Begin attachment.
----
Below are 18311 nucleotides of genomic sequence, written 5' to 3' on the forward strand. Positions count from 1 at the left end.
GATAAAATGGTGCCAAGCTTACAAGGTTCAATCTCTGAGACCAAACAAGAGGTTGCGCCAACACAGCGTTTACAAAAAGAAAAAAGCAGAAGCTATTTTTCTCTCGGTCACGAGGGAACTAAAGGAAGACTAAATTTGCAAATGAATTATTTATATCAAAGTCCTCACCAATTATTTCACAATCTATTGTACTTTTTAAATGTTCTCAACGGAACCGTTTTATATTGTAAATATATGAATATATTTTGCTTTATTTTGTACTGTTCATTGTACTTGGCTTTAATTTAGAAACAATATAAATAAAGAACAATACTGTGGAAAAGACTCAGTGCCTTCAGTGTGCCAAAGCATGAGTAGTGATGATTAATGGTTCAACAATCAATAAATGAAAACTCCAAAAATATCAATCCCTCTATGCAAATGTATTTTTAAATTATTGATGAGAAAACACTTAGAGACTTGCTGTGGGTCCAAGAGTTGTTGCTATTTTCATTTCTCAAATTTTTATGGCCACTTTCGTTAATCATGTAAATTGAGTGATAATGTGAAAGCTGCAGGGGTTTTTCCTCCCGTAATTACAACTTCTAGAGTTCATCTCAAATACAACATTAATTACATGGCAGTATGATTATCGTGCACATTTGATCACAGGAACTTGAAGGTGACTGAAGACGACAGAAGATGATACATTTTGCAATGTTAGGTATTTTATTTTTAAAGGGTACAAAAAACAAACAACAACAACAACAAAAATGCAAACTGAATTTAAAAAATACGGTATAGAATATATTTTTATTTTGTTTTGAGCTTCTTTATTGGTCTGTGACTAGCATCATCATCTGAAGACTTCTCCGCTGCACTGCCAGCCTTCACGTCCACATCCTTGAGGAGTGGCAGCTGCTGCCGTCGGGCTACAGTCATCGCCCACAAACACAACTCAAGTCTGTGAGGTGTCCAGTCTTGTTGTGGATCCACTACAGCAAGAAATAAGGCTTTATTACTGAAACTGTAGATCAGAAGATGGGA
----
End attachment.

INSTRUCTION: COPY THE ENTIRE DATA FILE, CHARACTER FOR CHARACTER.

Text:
Below are 18311 nucleotides of genomic sequence, written 5' to 3' on the forward strand. Positions count from 1 at the left end.
GATAAAATGGTGCCAAGCTTACAAGGTTCAATCTCTGAGACCAAACAAGAGGTTGCGCCAACACAGCGTTTACAAAAAGAAAAAAGCAGAAGCTATTTTTCTCTCGGTCACGAGGGAACTAAAGGAAGACTAAATTTGCAAATGAATTATTTATATCAAAGTCCTCACCAATTATTTCACAATCTATTGTACTTTTTAAATGTTCTCAACGGAACCGTTTTATATTGTAAATATATGAATATATTTTGCTTTATTTTGTACTGTTCATTGTACTTGGCTTTAATTTAGAAACAATATAAATAAAGAACAATACTGTGGAAAAGACTCAGTGCCTTCAGTGTGCCAAAGCATGAGTAGTGATGATTAATGGTTCAACAATCAATAAATGAAAACTCCAAAAATATCAATCCCTCTATGCAAATGTATTTTTAAATTATTGATGAGAAAACACTTAGAGACTTGCTGTGGGTCCAAGAGTTGTTGCTATTTTCATTTCTCAAATTTTTATGGCCACTTTCGTTAATCATGTAAATTGAGTGATAATGTGAAAGCTGCAGGGGTTTTTCCTCCCGTAATTACAACTTCTAGAGTTCATCTCAAATACAACATTAATTACATGGCAGTATGATTATCGTGCACATTTGATCACAGGAACTTGAAGGTGACTGAAGACGACAGAAGATGATACATTTTGCAATGTTAGGTATTTTATTTTTAAAGGGTACAAAAAACAAACAACAACAACAACAAAAATGCAAACTGAATTTAAAAAATACGGTATAGAATATATTTTTATTTTGTTTTGAGCTTCTTTATTGGTCTGTGACTAGCATCATCATCTGAAGACTTCTCCGCTGCACTGCCAGCCTTCACGTCCACATCCTTGAGGAGTGGCAGCTGCTGCCGTCGGGCTACAGTCATCGCCCACAAACACAACTCAAGTCTGTGAGGTGTCCAGTCTTGTTGTGGATCCACTACAGCAAGAAATAAGGCTTTATTACTGAAACTGTAGATCAGAAGATGGGA